Monday, July 14, 2014

The Iron Queen by Kaitlin Bevis Review

"Life is hell for Persephone. Zeus will stop at nothing to gain access to the living realm and the Underworld, and as the only living god with a right to both, Persephone’s in trouble. Captured and tortured beyond the limits of her resolve, Persephone must find the power to stand against Zeus. But will she be strong enough? 

Meanwhile, Hades contemplates desperate measures to rescue his queen. Persephone never thought of herself as dangerous, but there’s a reason gods never marry for love. A being with the power to destroy all of creation shouldn’t place more value in one individual than the rest of the planet. But Hades...Hades would break the world for her.

To save the world and stop both Hades and Zeus, Persephone must make a difficult choice. One that may cost her everything."

The Iron Queen is the final installment of the trilogy determined to depict the romance between Hades and Persephone. It isn't The Goddess Test, and for that, I'm thankful. But as I said before, it is not anything like Meg Cabot's Abandon. Still, it is pretty good for a retelling. And everyone knows, I love a good fairy tale, right?

Hades is a bit more annoying than usual (and he is certainly not Romeo). Still, he is an angsty teenager. Hello? He is like hundreds, thousands years old. I don't a guy that old should be acting like typical teenagers. Unless he is a child god like Persephone, which he isn't because he is already powerful and crazy. Well, he isn't crazy, but I think he should be crazy. I always imagine Hades as crazy and eccentric and blue. Thank you, Disney. 

Persephone, on the other hand, is no longer just the goddess of flowers. Oh, snap. That is a spoiler already. Never mind, I won't say what other territories she possess. I shouldn't be talking about it unless I have a spoiler blog. Let just say that she is very good at undergoing torture under the wrong stick. Zeus tries to beat her up and force her to swear, but she is too good. She makes oath after oath to make sure she won't betray those she loves. I say it is very wise of her to make some security protection in case things go south.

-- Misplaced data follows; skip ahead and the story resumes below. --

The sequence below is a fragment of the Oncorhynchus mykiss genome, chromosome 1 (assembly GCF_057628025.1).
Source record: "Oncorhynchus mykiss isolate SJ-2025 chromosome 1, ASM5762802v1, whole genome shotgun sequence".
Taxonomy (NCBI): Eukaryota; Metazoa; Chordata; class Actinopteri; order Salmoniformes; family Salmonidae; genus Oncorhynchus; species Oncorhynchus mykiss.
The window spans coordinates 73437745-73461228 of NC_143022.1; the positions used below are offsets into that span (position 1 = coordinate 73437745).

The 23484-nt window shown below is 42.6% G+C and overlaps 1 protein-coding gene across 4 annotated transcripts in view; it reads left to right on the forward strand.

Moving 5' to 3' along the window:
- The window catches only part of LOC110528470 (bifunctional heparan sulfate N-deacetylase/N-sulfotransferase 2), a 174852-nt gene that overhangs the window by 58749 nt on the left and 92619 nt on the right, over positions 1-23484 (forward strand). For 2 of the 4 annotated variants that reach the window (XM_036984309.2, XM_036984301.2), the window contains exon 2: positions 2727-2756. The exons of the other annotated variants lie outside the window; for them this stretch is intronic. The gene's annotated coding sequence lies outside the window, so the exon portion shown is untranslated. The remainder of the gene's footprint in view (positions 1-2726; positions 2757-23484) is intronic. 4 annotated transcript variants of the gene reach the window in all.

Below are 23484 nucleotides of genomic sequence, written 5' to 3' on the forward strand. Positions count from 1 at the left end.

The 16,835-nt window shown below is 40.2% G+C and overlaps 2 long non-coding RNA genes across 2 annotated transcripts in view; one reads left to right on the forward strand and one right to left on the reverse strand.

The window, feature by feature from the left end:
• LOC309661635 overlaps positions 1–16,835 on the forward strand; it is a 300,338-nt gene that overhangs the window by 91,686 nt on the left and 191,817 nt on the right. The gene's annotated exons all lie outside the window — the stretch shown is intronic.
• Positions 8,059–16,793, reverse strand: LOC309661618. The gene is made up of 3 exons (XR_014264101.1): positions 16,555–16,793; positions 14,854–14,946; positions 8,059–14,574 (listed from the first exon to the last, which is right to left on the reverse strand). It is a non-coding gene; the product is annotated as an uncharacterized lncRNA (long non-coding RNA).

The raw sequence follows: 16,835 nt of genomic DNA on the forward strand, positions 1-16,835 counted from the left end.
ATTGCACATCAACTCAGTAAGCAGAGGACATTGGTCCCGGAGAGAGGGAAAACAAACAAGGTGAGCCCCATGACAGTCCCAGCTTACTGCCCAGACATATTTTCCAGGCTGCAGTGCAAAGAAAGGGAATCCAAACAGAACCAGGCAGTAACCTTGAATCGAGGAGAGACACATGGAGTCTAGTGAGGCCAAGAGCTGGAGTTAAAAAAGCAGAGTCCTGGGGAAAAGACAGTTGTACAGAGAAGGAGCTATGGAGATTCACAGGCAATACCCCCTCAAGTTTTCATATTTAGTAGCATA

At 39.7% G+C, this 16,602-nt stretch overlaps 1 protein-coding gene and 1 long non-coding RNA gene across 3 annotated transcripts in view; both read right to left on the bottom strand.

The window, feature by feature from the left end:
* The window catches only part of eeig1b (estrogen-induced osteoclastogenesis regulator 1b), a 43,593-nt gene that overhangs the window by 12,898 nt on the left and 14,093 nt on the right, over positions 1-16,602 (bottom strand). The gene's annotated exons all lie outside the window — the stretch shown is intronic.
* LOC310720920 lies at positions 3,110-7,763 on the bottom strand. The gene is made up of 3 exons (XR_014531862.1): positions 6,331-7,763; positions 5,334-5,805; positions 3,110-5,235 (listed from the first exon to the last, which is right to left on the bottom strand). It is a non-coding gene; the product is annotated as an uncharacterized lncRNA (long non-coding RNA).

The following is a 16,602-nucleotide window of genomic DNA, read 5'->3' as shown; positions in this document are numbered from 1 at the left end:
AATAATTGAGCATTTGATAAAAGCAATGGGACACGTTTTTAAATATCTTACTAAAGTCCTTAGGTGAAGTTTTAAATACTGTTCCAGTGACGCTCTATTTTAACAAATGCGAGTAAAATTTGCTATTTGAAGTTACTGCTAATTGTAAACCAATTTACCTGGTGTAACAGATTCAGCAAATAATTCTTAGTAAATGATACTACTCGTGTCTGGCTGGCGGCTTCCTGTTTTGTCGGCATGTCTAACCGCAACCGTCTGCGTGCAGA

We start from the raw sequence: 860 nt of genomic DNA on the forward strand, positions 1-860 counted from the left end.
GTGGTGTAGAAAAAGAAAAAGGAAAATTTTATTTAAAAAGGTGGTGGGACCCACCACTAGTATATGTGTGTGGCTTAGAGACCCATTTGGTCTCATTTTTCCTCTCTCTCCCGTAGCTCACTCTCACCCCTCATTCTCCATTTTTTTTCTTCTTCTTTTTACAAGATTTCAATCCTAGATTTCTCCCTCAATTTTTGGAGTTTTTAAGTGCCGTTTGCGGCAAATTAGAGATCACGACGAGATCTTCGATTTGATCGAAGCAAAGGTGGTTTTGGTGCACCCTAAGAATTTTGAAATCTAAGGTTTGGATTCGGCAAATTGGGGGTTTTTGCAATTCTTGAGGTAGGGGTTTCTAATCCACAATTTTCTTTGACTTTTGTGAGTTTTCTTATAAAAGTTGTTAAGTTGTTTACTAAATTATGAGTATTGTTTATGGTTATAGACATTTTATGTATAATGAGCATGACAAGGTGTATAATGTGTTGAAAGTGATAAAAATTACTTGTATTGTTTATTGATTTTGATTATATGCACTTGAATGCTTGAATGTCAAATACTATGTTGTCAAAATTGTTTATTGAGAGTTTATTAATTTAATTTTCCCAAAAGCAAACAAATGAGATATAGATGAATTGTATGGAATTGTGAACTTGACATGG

The Iron Queen is a wrong title for a somewhat good book. Some of the gods are good. Others are bad. Take Aphrodite as an example. She is a terrible goddess. Zeus, on the other hand, is very good. And very disgusting. I'm not sure what to make of Hera. She seems to be fairly weak. And anti... Well, I'm not going there.

Told from many POVs, the Iron Queen is an okay last installment to an okay series. I don't like how the story is told in the modern times. I prefer it if it is long, long, long ago. Then things will make more sense than the story being told in the modern times. Anyway, I better stop before I start to repeat myself.

Overall, I think this book and its series is okay. It isn't too bad. It isn't anything outstanding. It is bearable unlike the Goddess Test where I wanted to throw up in some moments. It isn't anything like Abandon, where I have to yet again praise Meg Cabot's genius brain. Still, the overall story is that this book is okay and no one will blame you if you bother to read it. There is no shame in reading books. Got me?

Rating: Three out of Five

No comments:

Post a Comment